Team Canada bows to Switzerland at World Women’s Championship
SILKEBORG, Denmark — There’s nothing complicated now for Team Canada at the 2019 LGT World Women’s Curling Championship, presented by Pioneer Hi-Bred.
It simply comes down to winning Canada’s Chelsea Carey team from Calgary winning its final three round-robin games at the Silkeborg Sportscentre, and hoping to catch a break or two from teams around them in the standings, in order to clinch one of the six available playoff berths.
The Canadian playoff hopes were lessened on Thursday morning by a 9-3 setback to Switzerland’s Silvana Tironzoni, a result that left Carey, vice-skip Sarah Wilkes, second Dana Ferguson, lead Rachel Brown, alternate Jill Officer, team coach Dan Carey and national coach Elaine Dagg-Jackson with a 4-5 record.
That leaves Canada tied for seventh behind leading and playoff-bound Anna Hasselborg of Sweden (8-1), Alina Kovaleva of Russia (7-2), Minji Kim of South Korea (7-2), China’s Jie Mei (6-3), the Swiss (6-3) and Japan’s Seina Nakajima (5-4). Canada is tied with Scotland’s Sophie Jackson and Jamie Sinclair of the U.S. at 4-5, but because Canada has lost to Japan, Scotland and the U.S., it would need those three teams to be clearly behind in the standings in order to make the playoffs, as there are no tiebreaker games at the world championship, and head-to-head records are the first tiebreaking method.
Suffice it to say, it’s a steep mountain to climb.
“We were already in that position, unfortunately,” said Chelsea Carey. “We still have three tough games left, but we can’t control other outcomes. All we can do is go through our processes, and I think we’ve been doing that. It’s worked some times, and it hasn’t worked other times. But the only way you win is by sticking to what you know works. You just have to keep doing it and hope that it pays off.”
It was working against the Swiss on Thursday morning, but it went off the rails in the sixth end. It was a 3-2 lead for Switzerland at the fifth-end break, but Canada had the desired last rock in the sixth end.
But Carey’s first shot of the end, an attempted double-raise takeout to sit two in the four-foot was overswept, and the raised Canadian stone removed a Canadian counter and was left sitting available for a takeout through a port. Swiss last-rock thrower Alina Pätz made the shot and left Carey only with a hack-weight takeout attempt to score a single point.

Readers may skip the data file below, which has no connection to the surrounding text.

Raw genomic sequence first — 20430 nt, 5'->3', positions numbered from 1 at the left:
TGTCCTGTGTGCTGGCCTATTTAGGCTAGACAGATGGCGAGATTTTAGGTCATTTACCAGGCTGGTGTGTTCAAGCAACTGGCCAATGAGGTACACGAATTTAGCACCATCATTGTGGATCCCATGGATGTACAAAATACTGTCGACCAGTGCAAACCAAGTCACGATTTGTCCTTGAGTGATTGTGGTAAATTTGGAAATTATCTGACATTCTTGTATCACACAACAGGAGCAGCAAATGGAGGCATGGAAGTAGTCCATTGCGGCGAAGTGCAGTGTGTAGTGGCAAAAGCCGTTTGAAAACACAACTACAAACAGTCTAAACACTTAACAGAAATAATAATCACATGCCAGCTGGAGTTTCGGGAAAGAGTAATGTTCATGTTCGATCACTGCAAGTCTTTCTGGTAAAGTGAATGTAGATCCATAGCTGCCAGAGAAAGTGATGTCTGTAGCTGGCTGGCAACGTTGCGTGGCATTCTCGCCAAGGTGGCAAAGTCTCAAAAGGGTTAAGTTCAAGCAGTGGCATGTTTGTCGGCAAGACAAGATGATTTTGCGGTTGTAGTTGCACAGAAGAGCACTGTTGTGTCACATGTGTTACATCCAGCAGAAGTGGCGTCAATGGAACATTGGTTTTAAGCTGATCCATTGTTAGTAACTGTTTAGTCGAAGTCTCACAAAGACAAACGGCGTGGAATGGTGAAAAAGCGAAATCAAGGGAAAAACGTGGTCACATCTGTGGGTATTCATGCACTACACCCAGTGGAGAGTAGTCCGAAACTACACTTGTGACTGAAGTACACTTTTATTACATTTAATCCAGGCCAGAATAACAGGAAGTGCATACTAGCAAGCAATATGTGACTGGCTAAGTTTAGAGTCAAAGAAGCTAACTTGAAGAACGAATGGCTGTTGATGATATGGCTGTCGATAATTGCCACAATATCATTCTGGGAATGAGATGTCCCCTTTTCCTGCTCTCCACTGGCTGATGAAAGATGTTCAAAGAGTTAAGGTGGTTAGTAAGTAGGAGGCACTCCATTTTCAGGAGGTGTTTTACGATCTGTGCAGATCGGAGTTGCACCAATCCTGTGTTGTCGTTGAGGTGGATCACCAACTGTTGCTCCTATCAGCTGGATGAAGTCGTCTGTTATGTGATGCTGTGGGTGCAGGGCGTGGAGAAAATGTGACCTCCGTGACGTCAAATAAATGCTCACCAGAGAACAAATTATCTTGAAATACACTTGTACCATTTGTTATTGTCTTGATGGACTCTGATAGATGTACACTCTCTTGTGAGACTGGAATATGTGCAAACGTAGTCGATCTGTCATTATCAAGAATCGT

But that shot had proven tricky during the game, and it did again. Carey was light; the rock overcurled and wrecked on a guard, leaving Switzerland with a decisive steal of two.
I still had a pretty makeable shot,” said Carey. “I mean, it wasn’t a great end, but it always looked like we were going to be able to score. And then we just overswept my first one and got the worst possible result. If we hit it anywhere else, it’s better for us, because it killed our own rock. And for some reason, the speed felt good for everything except hack weight, so my hack-weighter for one, I thought I threw it OK and it was just light and it overcurled. A tiny bit more weight, it gets by and we score one and it’s a battle. So it really came down to that one shot.”
Canada was held to a single point in the seventh end, but in the eighth, another overcurl on Carey’s last stone resulted in the Swiss being able to put it away with a draw for four to end the game early.
Team Canada returns to the ice on Thursday at 9 a.m. (all times Eastern) against Russia.
On Friday, Canada completes round-robin play with games at 4 a.m. against Sweden and at 2 p.m. against the host Danes skipped by Madeleine Dupont (2-7).
The top six teams after round-robin play concludes on Friday will make the playoffs.
All of Canada’s 12 round-robin games are being broadcast by TSN. Go to www.tsn.ca/2018-19-curling-broadcast-schedule-1.593081 to see the broadcast schedule.
For live scoring, standings and team lineups from the 2019 LGT World Women’s Curling Championship, presented by Pioneer Hi-Bred, go to www.worldcurling.org/wwcc2019.
The French version of this story will be posted as soon as possible at www.curling.ca/?lang=fr